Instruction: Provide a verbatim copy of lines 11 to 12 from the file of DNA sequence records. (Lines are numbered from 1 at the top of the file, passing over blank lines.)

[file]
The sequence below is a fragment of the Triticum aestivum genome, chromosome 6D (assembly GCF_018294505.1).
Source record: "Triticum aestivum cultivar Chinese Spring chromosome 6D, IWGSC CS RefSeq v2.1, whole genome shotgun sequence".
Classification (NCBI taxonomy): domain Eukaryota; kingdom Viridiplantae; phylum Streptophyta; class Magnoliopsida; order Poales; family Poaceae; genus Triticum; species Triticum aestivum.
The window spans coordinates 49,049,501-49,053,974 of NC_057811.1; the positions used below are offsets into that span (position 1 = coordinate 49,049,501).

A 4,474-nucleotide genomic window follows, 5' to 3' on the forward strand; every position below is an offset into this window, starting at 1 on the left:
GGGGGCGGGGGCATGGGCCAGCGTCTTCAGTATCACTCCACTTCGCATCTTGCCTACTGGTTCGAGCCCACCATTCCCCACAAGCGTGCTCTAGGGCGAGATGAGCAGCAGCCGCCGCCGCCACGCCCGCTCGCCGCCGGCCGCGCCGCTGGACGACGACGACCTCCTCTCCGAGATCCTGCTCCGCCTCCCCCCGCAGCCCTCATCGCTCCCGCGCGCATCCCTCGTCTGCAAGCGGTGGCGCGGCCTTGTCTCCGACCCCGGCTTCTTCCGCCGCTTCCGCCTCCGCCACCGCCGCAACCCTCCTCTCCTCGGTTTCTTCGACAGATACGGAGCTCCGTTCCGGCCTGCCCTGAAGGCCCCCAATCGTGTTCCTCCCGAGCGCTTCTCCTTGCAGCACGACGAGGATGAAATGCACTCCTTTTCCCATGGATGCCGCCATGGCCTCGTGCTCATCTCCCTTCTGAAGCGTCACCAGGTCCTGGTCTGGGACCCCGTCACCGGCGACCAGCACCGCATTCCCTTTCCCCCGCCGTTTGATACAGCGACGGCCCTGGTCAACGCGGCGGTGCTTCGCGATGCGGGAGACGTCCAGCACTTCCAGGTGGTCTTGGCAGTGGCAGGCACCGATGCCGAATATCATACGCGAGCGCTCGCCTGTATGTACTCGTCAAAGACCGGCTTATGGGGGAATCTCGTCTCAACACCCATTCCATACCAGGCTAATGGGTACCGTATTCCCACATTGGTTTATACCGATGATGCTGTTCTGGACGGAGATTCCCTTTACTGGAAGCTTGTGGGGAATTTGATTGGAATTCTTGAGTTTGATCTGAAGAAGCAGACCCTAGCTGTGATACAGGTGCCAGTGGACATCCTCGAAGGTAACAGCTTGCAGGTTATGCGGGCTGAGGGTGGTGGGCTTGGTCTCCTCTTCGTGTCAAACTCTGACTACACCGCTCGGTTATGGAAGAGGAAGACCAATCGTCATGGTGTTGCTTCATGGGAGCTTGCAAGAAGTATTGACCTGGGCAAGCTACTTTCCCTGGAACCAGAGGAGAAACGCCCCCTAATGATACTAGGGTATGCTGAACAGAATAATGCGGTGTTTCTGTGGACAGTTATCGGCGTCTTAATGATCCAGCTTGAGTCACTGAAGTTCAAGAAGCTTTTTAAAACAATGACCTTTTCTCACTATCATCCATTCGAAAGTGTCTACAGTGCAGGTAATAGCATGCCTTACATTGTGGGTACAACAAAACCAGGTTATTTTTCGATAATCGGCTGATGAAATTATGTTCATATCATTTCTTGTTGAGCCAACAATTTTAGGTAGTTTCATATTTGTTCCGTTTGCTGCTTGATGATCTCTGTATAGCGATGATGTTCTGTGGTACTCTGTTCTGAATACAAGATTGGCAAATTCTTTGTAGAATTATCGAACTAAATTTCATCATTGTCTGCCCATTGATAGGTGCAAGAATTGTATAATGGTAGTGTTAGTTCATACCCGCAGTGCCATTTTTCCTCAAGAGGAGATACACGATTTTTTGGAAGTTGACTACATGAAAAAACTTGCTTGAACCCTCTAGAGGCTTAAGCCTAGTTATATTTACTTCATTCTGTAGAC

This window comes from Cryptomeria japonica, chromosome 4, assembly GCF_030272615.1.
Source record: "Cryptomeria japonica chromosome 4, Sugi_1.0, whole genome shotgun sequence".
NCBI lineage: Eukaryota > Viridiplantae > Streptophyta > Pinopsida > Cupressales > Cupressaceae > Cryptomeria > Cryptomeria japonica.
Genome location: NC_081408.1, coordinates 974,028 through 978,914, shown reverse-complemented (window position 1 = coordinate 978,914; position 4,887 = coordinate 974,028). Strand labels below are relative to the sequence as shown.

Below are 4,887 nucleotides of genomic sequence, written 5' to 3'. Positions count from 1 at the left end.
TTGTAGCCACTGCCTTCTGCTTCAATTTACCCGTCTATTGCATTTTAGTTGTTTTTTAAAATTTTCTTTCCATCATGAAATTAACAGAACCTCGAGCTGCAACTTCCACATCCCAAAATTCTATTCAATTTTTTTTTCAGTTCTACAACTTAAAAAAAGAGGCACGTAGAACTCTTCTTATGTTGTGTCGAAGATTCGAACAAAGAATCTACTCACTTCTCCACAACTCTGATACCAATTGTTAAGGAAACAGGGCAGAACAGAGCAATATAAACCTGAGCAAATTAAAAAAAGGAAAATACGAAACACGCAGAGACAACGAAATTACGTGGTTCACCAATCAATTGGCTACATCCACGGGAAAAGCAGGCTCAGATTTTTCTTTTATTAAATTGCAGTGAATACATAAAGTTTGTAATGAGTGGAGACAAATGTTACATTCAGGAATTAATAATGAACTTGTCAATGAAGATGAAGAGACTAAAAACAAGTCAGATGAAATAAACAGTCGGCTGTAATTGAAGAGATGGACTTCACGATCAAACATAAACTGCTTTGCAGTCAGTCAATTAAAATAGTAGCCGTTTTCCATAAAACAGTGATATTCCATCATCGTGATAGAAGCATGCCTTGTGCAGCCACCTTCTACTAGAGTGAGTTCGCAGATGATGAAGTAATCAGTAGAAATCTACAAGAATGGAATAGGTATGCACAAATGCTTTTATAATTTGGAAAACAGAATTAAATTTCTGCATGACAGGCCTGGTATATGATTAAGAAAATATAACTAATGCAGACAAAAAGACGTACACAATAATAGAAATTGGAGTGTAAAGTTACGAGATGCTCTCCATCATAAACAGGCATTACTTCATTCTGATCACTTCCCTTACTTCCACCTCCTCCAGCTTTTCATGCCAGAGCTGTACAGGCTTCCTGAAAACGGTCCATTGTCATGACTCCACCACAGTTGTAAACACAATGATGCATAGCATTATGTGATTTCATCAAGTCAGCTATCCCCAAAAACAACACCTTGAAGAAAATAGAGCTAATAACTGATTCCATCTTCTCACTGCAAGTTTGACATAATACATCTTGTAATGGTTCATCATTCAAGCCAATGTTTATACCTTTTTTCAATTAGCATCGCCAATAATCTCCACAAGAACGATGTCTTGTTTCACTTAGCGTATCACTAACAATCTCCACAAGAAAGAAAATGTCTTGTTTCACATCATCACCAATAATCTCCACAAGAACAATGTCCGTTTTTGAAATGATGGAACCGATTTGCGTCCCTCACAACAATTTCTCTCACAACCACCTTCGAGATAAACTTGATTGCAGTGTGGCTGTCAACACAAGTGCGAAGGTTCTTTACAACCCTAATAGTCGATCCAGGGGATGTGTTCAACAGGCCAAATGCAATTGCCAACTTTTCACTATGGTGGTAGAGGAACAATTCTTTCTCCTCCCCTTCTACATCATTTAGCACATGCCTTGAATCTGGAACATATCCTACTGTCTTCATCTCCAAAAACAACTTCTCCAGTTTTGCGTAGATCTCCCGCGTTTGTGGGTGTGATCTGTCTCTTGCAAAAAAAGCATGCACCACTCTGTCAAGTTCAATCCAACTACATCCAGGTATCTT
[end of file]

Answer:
Below are 4,887 nucleotides of genomic sequence, written 5' to 3'. Positions count from 1 at the left end.
TTGTAGCCACTGCCTTCTGCTTCAATTTACCCGTCTATTGCATTTTAGTTGTTTTTTAAAATTTTCTTTCCATCATGAAATTAACAGAACCTCGAGCTGCAACTTCCACATCCCAAAATTCTATTCAATTTTTTTTTCAGTTCTACAACTTAAAAAAAGAGGCACGTAGAACTCTTCTTATGTTGTGTCGAAGATTCGAACAAAGAATCTACTCACTTCTCCACAACTCTGATACCAATTGTTAAGGAAACAGGGCAGAACAGAGCAATATAAACCTGAGCAAATTAAAAAAAGGAAAATACGAAACACGCAGAGACAACGAAATTACGTGGTTCACCAATCAATTGGCTACATCCACGGGAAAAGCAGGCTCAGATTTTTCTTTTATTAAATTGCAGTGAATACATAAAGTTTGTAATGAGTGGAGACAAATGTTACATTCAGGAATTAATAATGAACTTGTCAATGAAGATGAAGAGACTAAAAACAAGTCAGATGAAATAAACAGTCGGCTGTAATTGAAGAGATGGACTTCACGATCAAACATAAACTGCTTTGCAGTCAGTCAATTAAAATAGTAGCCGTTTTCCATAAAACAGTGATATTCCATCATCGTGATAGAAGCATGCCTTGTGCAGCCACCTTCTACTAGAGTGAGTTCGCAGATGATGAAGTAATCAGTAGAAATCTACAAGAATGGAATAGGTATGCACAAATGCTTTTATAATTTGGAAAACAGAATTAAATTTCTGCATGACAGGCCTGGTATATGATTAAGAAAATATAACTAATGCAGACAAAAAGACGTACACAATAATAGAAATTGGAGTGTAAAGTTACGAGATGCTCTCCATCATAAACAGGCATTACTTCATTCTGATCACTTCCCTTACTTCCACCTCCTCCAGCTTTTCATGCCAGAGCTGTACAGGCTTCCTGAAAACGGTCCATTGTCATGACTCCACCACAGTTGTAAACACAATGATGCATAGCATTATGTGATTTCATCAAGTCAGCTATCCCCAAAAACAACACCTTGAAGAAAATAGAGCTAATAACTGATTCCATCTTCTCACTGCAAGTTTGACATAATACATCTTGTAATGGTTCATCATTCAAGCCAATGTTTATACCTTTTTTCAATTAGCATCGCCAATAATCTCCACAAGAACGATGTCTTGTTTCACTTAGCGTATCACTAACAATCTCCACAAGAAAGAAAATGTCTTGTTTCACATCATCACCAATAATCTCCACAAGAACAATGTCCGTTTTTGAAATGATGGAACCGATTTGCGTCCCTCACAACAATTTCTCTCACAACCACCTTCGAGATAAACTTGATTGCAGTGTGGCTGTCAACACAAGTGCGAAGGTTCTTTACAACCCTAATAGTCGATCCAGGGGATGTGTTCAACAGGCCAAATGCAATTGCCAACTTTTCACTATGGTGGTAGAGGAACAATTCTTTCTCCTCCCCTTCTACATCATTTAGCACATGCCTTGAATCTGGAACATATCCTACTGTCTTCATCTCCAAAAACAACTTCTCCAGTTTTGCGTAGATCTCCCGCGTTTGTGGGTGTGATCTGTCTCTTGCAAAAAAAGCATGCACCACTCTGTCAAGTTCAATCCAACTACATCCAGGTATCTT